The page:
The Maco Light

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6 years 1 month ago - 6 years 1 month ago #8 by Mat Owens
Mat Owens created the topic: The Maco Light
Content Author: Paul Pittman, Recruitment Manager (Carolina Paranormal Society)

THE STORY, as most good ghost stories and legends go are not only limited to humans. For decades, stories have surrounded North Carolina’s Maco Light. Dating back to 1867 the story goes that signalman Joe Baldwin was asleep in the caboose when he realized that it had come unhooked from the rest of the train. Realizing that another train was scheduled for that same track, he frantically tried to signal the oncoming passenger train by standing on the back of the caboose with his lantern in an effort to warn then oncoming train of the blocked track. Unfortunately, the train did not have enough time and slammed into the stationary caboose, decapitating Joe in the crash and sending his head into the nearby swamp where it was lost forever.

THE FACTS: Numerous searches of public documents and records have never revealed and corroborating evidence of Joe Baldwin or the 1867 train accident. There is a documented incident in 1856 when Charles Baldwin was killed he was thrown clear while a locomotive was attempting to couple with a decoupled train. Charles Baldwin dies of the injuries and wounds from that accident, not from a reported decapitation.

The reality is that there were in fact many documented instances of strange lights along this passage of railroad tracks. The problem is that the phenomenon that has become known as the Maco lights has not portrayed any real patterns to indicate anything aside from one area of natural phenomenon known as “Earthquake lights”. These are nothing more than static charges of electricity that have used the steel of the railroad lone as a conduit to transfer the charge until a point where it can be discharged, amazingly at the Maco Station just west of Wilmington, NC.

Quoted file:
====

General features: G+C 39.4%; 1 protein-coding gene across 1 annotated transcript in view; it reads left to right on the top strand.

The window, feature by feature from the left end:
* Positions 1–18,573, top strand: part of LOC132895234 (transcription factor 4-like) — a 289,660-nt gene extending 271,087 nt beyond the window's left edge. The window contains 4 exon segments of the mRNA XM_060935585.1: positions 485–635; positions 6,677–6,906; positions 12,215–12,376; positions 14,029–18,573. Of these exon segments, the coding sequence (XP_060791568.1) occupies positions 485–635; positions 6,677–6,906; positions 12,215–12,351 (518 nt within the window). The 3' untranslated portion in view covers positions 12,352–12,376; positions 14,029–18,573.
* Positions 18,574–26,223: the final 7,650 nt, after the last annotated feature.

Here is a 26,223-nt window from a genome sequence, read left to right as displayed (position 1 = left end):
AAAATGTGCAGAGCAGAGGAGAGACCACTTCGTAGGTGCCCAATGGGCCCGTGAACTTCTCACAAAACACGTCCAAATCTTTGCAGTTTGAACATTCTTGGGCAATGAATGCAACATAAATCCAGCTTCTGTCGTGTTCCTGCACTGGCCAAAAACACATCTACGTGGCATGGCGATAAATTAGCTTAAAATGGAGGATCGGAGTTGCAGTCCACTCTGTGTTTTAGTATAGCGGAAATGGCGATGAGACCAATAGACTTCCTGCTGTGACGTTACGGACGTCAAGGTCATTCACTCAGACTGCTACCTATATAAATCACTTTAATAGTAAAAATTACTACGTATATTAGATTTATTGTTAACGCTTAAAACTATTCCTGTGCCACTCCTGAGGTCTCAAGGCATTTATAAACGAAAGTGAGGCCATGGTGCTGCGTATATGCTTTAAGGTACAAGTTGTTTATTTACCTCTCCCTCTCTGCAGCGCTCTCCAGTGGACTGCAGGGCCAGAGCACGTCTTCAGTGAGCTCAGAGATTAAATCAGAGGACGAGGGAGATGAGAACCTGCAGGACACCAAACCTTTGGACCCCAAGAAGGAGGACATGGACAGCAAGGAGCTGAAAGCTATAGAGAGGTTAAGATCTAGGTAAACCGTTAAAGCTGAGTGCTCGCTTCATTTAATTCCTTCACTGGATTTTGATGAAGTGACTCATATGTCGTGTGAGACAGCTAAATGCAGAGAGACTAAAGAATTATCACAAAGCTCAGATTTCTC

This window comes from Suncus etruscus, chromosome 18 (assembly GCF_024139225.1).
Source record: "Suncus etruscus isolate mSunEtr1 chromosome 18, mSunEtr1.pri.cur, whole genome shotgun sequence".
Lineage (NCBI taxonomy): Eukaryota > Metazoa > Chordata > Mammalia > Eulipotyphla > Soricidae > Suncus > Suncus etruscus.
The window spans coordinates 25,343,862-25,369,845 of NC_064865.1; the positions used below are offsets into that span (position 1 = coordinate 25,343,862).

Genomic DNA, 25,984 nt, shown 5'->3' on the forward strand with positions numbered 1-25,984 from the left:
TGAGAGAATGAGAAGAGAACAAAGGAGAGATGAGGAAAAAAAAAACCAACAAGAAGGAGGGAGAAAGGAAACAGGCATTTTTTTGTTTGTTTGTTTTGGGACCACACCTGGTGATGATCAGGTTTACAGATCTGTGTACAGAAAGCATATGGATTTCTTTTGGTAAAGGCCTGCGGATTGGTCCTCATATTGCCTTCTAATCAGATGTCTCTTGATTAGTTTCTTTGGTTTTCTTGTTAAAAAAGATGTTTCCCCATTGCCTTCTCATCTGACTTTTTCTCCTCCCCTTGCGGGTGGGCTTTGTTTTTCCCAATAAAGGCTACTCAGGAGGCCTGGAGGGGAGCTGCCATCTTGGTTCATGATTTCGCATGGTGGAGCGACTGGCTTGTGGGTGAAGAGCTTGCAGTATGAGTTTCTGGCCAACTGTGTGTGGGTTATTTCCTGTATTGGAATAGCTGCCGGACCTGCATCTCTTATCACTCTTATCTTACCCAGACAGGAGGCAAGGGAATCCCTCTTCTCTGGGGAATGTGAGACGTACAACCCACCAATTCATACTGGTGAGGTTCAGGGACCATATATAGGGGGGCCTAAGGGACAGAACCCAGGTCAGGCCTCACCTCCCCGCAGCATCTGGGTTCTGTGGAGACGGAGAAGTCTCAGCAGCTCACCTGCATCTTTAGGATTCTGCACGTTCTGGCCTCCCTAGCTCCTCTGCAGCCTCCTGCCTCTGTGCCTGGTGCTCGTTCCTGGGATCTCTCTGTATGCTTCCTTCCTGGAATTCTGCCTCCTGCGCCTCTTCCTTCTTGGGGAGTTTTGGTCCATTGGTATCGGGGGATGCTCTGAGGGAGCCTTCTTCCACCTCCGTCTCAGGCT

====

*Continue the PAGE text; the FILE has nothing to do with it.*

THE BOTTOM LINE: In 1977, the tracks were pulled from the wreck site and since then, no lights have even been seen or documented. In fact the lines were directly over a known fault line in the Earth’s surface. So is this paranormal activity or just a natural phenomenon looking for a supernatural explanation? Ghost stories like this are what keep us busy when those who want to believe in the unnatural feel the need to associate paranormal explanations for obvious or natural occurrences. Once again, we really need to look at Occam’s Razor for what is possibly the most reasonable explanation, particularly since the tracks have been removed.


Maco light. (n.d.). Retrieved from

The Maco Light. (n.d.). Retrieved from North Carolina Stories from the Coast:
Last Edit: 6 years 1 month ago by Mat Owens.

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